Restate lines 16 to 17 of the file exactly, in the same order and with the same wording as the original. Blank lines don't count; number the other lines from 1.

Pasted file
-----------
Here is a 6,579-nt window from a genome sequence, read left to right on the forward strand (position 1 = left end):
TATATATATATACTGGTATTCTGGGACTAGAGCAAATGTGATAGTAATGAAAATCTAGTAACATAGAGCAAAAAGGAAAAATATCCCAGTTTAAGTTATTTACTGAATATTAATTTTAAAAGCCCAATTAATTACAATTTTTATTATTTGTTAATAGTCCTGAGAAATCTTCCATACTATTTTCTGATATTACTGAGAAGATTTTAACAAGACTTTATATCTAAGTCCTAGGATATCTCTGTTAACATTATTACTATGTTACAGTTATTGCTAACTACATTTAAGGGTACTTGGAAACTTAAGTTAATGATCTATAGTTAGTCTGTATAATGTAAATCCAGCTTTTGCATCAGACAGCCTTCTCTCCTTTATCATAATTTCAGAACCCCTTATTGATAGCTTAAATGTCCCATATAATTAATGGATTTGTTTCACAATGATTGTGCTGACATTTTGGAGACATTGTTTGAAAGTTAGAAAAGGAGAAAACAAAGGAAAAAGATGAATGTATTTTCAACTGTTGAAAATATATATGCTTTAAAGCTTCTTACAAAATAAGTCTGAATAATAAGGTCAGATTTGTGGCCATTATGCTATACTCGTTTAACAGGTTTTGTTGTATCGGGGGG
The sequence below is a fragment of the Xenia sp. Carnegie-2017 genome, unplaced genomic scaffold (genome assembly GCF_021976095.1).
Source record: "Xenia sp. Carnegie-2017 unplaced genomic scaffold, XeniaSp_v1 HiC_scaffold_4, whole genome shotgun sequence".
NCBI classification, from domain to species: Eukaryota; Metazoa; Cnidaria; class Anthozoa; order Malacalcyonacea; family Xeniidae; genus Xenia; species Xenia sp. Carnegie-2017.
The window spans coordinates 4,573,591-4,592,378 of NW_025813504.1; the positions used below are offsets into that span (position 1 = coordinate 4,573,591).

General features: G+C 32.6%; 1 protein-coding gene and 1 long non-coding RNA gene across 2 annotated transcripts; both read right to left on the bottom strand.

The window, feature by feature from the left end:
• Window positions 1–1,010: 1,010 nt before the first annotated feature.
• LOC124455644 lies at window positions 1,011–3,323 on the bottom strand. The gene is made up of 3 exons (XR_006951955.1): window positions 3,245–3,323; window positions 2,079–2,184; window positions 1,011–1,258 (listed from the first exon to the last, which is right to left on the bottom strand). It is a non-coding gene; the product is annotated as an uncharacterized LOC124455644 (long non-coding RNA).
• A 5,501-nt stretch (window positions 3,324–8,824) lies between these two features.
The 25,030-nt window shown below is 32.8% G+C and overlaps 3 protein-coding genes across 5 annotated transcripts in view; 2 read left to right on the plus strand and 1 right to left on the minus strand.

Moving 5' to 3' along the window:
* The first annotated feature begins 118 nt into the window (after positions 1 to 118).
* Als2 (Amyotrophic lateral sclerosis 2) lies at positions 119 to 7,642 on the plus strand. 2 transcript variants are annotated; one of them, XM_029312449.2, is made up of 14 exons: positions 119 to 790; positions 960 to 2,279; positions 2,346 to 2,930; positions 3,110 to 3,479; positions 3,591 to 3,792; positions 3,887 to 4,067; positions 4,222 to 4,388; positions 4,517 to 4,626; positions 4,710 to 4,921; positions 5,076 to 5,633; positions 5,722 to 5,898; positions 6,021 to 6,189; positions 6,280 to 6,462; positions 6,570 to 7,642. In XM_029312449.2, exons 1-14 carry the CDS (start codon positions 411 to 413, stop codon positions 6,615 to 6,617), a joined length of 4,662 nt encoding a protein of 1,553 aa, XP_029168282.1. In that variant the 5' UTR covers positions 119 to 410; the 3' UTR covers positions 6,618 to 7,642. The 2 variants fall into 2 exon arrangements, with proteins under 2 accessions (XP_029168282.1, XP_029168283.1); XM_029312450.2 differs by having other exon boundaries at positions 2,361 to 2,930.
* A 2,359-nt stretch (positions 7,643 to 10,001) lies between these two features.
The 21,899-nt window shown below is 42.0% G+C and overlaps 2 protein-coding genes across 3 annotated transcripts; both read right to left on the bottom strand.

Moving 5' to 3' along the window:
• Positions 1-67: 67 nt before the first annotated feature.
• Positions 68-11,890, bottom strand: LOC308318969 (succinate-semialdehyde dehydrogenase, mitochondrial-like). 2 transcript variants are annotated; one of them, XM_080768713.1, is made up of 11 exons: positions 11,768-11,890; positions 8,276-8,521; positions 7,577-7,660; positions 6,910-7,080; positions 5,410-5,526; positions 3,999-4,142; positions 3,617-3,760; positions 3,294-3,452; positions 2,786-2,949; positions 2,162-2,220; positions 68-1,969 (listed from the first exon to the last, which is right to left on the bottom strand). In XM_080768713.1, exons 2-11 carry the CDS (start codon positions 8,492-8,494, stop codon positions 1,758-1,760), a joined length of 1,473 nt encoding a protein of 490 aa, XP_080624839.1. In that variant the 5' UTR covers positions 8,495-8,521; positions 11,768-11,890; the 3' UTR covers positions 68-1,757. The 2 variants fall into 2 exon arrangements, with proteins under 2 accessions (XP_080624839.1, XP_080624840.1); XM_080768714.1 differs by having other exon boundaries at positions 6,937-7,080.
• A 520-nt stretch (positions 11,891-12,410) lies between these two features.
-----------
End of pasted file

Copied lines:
* A 2,359-nt stretch (positions 7,643 to 10,001) lies between these two features.
The 21,899-nt window shown below is 42.0% G+C and overlaps 2 protein-coding genes across 3 annotated transcripts; both read right to left on the bottom strand.